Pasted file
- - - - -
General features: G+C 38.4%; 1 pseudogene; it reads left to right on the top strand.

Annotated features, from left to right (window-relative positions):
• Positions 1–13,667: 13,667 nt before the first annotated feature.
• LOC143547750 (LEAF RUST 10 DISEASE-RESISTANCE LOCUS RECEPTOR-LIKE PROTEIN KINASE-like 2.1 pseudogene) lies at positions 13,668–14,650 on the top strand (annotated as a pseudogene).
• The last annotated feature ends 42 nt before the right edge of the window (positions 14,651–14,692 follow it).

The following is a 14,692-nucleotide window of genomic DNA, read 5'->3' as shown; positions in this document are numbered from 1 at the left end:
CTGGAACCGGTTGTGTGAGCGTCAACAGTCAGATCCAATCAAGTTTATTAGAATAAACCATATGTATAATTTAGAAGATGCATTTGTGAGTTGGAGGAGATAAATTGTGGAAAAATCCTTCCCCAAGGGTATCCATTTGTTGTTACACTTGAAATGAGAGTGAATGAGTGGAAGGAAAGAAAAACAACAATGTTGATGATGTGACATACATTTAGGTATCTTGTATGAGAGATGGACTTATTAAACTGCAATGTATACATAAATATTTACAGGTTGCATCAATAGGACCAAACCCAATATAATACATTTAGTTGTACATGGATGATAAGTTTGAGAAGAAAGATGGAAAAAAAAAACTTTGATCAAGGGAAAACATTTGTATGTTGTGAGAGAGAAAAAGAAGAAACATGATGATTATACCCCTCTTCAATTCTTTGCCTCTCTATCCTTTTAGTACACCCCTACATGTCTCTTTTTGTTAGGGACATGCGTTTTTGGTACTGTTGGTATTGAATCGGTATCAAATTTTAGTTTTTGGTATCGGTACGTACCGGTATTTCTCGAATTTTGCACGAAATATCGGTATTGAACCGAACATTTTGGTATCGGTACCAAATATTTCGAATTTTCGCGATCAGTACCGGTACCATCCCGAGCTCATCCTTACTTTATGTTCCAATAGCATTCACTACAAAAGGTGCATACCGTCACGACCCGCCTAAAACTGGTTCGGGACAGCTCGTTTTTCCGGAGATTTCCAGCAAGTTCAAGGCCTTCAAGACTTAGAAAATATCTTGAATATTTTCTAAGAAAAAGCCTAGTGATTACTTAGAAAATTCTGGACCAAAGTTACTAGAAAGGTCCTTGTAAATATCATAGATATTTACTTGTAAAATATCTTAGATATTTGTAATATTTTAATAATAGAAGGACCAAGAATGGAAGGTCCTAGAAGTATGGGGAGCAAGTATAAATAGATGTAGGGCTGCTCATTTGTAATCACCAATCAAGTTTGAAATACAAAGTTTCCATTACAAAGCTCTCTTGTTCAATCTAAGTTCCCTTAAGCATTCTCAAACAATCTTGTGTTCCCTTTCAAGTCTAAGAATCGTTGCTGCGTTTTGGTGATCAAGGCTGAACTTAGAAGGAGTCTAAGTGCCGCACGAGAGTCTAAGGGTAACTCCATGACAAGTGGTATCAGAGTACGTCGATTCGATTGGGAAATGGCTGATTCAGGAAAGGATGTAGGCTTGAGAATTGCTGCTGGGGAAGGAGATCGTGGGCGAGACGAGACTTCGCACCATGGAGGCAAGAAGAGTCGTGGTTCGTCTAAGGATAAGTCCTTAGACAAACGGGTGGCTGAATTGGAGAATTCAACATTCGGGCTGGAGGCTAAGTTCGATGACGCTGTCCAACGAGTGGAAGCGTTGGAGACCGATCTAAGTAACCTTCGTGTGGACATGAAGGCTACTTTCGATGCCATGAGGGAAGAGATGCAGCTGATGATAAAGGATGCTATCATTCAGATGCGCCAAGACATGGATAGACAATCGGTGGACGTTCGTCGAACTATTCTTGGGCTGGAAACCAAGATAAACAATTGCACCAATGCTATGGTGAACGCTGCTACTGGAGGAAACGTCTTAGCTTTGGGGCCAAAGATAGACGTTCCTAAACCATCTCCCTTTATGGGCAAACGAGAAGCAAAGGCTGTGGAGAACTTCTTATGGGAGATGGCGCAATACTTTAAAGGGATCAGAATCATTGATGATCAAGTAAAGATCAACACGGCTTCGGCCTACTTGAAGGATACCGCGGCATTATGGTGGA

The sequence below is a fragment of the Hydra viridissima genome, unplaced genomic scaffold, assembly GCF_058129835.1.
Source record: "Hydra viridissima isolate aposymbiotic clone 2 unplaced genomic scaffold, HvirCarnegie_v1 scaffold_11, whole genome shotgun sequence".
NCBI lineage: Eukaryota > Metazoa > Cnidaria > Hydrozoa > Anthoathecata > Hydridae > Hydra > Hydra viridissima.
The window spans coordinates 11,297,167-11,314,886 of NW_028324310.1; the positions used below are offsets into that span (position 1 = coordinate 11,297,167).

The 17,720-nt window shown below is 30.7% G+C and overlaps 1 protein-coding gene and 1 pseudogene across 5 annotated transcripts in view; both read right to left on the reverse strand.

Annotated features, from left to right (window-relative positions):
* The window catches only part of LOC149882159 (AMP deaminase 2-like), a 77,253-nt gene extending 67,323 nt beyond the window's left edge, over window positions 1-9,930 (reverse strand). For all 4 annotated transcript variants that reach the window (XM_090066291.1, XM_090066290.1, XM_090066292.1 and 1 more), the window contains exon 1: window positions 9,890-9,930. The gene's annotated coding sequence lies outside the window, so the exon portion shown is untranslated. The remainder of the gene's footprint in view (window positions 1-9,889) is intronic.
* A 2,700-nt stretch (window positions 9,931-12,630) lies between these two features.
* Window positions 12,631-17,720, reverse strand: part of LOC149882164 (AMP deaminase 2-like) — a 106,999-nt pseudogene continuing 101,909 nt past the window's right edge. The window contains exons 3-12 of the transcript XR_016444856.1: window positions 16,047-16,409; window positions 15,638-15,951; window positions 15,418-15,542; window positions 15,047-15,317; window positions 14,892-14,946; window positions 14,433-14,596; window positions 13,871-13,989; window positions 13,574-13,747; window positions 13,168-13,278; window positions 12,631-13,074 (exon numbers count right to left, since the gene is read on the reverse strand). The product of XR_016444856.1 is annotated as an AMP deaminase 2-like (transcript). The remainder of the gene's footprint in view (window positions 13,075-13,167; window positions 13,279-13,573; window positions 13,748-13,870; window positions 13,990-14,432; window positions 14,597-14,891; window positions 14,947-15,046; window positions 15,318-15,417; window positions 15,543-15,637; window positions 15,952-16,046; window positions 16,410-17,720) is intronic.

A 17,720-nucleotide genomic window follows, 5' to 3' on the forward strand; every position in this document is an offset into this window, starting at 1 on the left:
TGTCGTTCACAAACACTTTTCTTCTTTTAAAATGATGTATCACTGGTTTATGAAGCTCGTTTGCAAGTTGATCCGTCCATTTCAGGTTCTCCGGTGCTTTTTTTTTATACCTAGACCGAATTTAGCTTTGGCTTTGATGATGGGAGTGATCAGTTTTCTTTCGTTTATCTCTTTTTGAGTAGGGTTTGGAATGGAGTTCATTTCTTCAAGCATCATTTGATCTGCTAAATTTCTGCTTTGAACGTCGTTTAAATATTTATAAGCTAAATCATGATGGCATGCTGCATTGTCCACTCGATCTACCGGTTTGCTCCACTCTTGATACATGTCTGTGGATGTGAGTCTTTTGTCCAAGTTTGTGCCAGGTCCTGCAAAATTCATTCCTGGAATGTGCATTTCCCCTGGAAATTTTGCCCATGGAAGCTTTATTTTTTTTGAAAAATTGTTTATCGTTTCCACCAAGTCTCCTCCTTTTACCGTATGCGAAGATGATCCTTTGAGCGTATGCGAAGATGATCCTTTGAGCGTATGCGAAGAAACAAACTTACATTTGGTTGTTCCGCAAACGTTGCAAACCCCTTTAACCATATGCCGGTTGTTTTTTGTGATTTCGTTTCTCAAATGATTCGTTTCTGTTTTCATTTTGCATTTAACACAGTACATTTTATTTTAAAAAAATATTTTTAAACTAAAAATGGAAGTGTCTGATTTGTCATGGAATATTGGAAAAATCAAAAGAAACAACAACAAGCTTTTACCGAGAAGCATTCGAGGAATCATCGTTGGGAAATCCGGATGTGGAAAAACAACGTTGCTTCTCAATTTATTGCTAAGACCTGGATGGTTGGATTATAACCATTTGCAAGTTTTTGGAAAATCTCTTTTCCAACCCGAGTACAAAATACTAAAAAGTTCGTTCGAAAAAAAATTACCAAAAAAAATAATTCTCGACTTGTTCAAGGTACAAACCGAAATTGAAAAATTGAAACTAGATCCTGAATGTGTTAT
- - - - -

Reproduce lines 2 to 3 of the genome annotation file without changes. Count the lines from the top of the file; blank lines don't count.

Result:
Annotated features, from left to right (window-relative positions):
• Positions 1–13,667: 13,667 nt before the first annotated feature.